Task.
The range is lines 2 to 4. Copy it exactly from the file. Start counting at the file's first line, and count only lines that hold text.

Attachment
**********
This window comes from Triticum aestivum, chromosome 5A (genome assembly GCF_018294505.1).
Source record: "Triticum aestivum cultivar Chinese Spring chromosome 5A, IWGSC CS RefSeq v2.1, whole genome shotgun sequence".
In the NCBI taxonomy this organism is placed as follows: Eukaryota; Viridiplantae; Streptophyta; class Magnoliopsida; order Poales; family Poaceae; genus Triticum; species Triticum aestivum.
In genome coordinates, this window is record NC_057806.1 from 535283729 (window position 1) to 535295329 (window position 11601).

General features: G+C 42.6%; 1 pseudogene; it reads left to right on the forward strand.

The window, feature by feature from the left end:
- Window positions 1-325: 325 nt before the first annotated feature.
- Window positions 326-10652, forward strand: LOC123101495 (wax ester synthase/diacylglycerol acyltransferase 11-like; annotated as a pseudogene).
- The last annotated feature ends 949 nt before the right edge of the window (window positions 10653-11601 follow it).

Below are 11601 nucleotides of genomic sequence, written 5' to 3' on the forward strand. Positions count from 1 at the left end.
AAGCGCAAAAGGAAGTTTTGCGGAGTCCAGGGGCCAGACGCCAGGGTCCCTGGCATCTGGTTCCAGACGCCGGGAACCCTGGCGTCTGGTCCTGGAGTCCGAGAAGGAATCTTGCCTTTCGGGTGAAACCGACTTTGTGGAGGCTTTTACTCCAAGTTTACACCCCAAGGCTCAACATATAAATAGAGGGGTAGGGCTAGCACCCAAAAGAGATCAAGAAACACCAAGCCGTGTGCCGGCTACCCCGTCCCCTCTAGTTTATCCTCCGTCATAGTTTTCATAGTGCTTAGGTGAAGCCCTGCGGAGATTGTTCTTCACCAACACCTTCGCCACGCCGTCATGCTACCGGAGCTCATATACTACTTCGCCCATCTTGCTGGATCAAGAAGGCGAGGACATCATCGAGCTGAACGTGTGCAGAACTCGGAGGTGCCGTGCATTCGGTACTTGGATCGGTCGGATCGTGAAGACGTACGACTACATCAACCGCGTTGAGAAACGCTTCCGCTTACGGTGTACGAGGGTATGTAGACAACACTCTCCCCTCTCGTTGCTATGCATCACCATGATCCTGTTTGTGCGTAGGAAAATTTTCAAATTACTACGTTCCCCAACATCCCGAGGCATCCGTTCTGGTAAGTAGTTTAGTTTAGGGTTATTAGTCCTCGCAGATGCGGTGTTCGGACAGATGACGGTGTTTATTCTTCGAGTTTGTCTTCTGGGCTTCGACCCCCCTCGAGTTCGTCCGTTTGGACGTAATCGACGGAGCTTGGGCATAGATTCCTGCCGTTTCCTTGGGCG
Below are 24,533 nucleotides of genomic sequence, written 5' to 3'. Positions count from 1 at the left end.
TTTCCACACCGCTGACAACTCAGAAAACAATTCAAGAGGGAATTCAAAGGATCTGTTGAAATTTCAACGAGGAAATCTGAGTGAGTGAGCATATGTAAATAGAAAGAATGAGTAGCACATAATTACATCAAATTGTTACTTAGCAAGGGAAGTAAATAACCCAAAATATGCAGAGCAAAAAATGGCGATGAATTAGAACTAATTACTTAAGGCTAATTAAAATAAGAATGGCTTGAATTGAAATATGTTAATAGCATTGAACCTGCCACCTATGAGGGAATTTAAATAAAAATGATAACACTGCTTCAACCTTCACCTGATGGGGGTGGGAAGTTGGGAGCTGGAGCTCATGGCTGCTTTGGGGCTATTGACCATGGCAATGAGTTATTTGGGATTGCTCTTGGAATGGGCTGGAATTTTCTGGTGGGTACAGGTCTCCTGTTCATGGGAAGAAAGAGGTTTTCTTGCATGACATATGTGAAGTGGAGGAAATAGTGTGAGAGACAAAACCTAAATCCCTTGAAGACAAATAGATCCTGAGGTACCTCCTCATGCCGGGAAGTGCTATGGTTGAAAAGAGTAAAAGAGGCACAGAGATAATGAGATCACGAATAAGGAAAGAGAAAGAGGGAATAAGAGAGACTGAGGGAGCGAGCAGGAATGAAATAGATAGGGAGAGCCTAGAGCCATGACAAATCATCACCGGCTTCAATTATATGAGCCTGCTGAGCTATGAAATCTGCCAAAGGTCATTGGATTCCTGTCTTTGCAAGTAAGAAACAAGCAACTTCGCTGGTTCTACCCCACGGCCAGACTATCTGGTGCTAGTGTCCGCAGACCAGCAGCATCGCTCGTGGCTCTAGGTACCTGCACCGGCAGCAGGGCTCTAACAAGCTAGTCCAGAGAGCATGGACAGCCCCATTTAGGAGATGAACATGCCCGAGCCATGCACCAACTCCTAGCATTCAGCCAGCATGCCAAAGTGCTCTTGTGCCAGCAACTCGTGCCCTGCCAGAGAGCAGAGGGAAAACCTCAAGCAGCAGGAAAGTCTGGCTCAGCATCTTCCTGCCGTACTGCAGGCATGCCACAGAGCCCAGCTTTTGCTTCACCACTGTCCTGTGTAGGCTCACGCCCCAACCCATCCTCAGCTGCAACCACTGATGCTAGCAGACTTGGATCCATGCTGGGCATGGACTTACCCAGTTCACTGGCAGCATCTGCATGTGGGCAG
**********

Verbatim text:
Source record: "Triticum aestivum cultivar Chinese Spring chromosome 5A, IWGSC CS RefSeq v2.1, whole genome shotgun sequence".
In the NCBI taxonomy this organism is placed as follows: Eukaryota; Viridiplantae; Streptophyta; class Magnoliopsida; order Poales; family Poaceae; genus Triticum; species Triticum aestivum.
In genome coordinates, this window is record NC_057806.1 from 535283729 (window position 1) to 535295329 (window position 11601).